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It’s not just you — on average, we’re all having less sex, and fears about assault may be to blame.

In an interview with Scientific American, two researchers whose findings affirm the global trend of people having less sex across many intersecting demographics discussed why, exactly, it may be happening.

Some of the findings from the researchers — Debby Herbenick and Tsung-chieh “Jane” Fu, both of Indiana University — are less surprising, be it the general decrease in sexual frequency among partnered people or the apparent correlation between increases in teen social media use and a decreased amount of solo masturbation.

But perhaps the most interesting conclusion Herbenick and Fu drew was that some of the younger people they spoke to may be avoiding sex because they’re concerned about unwanted “rough sex” behaviors like choking or even strangulation — both of which are risky, needless to say, and constitute sexual assault if done coercively or without one partner’s consent.

“What we see now in studies of thousands of randomly sampled college students is choking or strangling during sex,” Herbenick told SciAm. “The behavior seems to be a majority behavior for college-age students. For many people, it’s consensual and wanted and asked for, but it’s also scary to many people, even if they learn to enjoy it or want it.”

“We don’t know to what extent that may be driving some people to opt out, but we do know that some people are feeling frightened and don’t know what to make of what’s being presented to them, especially young adults,” Fu elaborated in the interview. “They could consent to sex, but something like choking might happen without them being asked before.”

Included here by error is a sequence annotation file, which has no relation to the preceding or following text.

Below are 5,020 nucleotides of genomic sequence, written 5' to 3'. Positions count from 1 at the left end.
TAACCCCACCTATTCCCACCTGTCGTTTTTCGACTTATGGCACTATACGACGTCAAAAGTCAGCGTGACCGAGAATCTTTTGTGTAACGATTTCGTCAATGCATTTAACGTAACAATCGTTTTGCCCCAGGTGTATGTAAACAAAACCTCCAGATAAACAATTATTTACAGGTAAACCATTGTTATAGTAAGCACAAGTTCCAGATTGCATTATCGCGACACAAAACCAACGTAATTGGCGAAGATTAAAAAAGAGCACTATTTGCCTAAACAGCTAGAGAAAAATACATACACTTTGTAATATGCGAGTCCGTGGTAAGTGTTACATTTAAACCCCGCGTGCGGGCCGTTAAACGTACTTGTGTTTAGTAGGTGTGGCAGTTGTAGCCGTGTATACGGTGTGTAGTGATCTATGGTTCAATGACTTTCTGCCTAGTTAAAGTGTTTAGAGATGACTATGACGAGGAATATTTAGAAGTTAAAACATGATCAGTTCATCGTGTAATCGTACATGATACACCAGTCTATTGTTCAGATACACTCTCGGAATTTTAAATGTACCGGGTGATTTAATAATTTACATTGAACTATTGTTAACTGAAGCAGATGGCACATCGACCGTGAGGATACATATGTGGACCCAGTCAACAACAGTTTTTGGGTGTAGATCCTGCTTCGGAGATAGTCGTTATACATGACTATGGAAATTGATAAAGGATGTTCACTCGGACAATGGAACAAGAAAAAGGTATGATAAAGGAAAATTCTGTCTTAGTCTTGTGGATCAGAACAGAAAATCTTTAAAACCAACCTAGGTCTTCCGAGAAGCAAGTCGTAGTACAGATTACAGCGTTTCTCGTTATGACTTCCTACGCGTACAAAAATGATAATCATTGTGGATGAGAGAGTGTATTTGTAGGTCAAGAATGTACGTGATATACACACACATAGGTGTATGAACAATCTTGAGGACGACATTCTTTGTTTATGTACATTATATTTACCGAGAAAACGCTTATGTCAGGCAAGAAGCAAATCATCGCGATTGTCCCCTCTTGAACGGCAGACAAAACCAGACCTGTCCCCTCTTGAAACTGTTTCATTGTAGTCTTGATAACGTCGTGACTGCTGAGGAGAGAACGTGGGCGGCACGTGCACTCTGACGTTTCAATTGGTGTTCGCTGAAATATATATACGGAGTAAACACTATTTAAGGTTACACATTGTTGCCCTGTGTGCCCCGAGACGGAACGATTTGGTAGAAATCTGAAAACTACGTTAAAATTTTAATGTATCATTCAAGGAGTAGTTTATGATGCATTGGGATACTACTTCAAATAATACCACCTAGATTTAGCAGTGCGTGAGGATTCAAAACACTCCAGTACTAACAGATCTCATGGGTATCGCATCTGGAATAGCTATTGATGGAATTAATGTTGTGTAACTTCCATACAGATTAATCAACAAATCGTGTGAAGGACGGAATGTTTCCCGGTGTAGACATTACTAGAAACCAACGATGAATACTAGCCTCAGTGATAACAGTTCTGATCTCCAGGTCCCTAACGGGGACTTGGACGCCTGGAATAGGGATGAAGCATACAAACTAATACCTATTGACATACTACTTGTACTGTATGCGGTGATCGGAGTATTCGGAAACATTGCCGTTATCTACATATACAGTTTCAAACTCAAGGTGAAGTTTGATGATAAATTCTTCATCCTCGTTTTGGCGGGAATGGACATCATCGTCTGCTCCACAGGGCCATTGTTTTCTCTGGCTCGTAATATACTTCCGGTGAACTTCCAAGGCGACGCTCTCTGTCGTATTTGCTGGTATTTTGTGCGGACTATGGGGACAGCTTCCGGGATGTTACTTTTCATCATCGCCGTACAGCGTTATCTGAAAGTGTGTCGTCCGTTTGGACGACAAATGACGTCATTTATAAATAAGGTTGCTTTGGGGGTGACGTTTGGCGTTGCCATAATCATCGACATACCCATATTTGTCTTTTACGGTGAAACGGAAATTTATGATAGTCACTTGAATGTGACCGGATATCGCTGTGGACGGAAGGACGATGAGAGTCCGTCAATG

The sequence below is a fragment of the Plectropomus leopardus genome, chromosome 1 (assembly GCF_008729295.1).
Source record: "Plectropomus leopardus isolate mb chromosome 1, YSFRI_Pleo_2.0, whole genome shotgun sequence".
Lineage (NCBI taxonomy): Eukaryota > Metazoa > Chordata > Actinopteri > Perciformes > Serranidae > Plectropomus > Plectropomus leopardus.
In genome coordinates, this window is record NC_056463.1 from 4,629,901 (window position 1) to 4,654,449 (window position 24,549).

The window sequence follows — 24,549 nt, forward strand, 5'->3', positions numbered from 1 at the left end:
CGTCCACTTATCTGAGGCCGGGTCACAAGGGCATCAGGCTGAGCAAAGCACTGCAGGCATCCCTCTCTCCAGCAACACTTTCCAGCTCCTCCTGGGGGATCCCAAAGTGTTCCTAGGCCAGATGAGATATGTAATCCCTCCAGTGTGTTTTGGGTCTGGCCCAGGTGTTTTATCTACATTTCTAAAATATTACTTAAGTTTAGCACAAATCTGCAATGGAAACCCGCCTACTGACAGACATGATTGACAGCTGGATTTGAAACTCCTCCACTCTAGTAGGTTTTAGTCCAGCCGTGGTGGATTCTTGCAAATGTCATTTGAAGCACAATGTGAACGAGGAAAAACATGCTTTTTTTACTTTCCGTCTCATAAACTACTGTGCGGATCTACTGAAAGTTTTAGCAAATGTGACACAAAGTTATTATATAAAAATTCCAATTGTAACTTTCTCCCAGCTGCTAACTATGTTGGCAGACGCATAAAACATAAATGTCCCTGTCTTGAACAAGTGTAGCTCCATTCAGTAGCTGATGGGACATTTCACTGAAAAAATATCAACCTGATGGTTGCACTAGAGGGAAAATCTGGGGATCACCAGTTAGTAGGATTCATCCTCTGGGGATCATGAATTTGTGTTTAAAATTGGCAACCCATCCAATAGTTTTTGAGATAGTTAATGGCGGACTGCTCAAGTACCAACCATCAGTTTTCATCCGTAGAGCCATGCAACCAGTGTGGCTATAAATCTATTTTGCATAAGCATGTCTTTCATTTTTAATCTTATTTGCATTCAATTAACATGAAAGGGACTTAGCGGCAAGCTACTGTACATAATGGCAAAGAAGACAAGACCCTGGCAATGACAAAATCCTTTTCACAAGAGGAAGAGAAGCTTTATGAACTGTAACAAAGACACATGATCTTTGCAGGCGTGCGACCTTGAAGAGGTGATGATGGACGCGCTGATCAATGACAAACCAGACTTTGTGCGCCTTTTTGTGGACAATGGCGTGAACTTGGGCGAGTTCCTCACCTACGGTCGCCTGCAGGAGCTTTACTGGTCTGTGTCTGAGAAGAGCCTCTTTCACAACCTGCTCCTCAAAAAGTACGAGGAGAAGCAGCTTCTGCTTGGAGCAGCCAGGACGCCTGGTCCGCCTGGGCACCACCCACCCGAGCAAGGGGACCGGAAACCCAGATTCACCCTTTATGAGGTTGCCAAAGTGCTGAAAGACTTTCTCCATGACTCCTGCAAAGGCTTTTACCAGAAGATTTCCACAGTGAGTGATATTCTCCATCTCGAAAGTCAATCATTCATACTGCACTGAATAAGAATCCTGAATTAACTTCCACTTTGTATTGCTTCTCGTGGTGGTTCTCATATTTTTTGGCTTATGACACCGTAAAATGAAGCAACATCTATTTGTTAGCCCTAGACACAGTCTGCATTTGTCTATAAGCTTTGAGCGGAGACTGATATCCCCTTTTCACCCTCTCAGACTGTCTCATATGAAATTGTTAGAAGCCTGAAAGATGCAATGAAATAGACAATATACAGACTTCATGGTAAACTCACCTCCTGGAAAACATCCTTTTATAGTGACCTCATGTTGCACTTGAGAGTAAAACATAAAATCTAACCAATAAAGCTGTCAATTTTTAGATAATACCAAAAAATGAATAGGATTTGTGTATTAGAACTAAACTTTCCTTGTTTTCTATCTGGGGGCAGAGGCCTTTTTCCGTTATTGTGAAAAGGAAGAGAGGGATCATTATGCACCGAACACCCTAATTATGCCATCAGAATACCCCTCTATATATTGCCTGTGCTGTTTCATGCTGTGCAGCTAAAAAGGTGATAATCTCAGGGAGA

Known within sexual health circles as erotic asphyxiation, choking has indeed seemed to enjoy extended popularity in recent decades. Breath play, as it’s commonly referred to in kink communities, can indeed be relatively safe when done with risk reduction in mind — but as this type of sex act gains more mainstream acceptance and practice, it seems like Herbenick and Fu’s research may suggest that it’s started to become an expected part of sexual encounters regardless of prior communication and consent.

Neither Herbenick nor Fu offered reasons for this perceived expectation, though others have suggested that it may be correlated with the widespread prevalence of free porn online, with the implication that young people are learning violent sexual behaviors from porn.

Unfortunately, that line of thinking often flattens the complicated economics and content promotion of porn as a business, and treats both viewers and people who act and work in porn as pawns of an exploitative, misogynistic industry — a overly simplistic view that ends up stigmatizing sex work at large and ultimately makes life more dangerous for all sex workers.

The bottom line is that nobody should have to worry about or be afraid of unwanted sexual acts, which, again, constitute sexual assault. But with anti-sex work political agendas being pushed at all levels of society and government, the complicated intersections of porn and sexuality — not to mention the complexity of both as discrete categories — often gets left in the dust.

As the researchers noted in their Scientific American interview, there’s much more study necessary to map out the complex factors leading to this downturn in sexual activity. Regardless, though, sensitivity to both sexual desires and fears should be paramount.

Read more: People Have Been Having Less Sex—whether They’re Teenagers or 40-Somethings [Scientific American]

More on sex: The Era of Sex for Reproduction Is Coming to an End, Says Author


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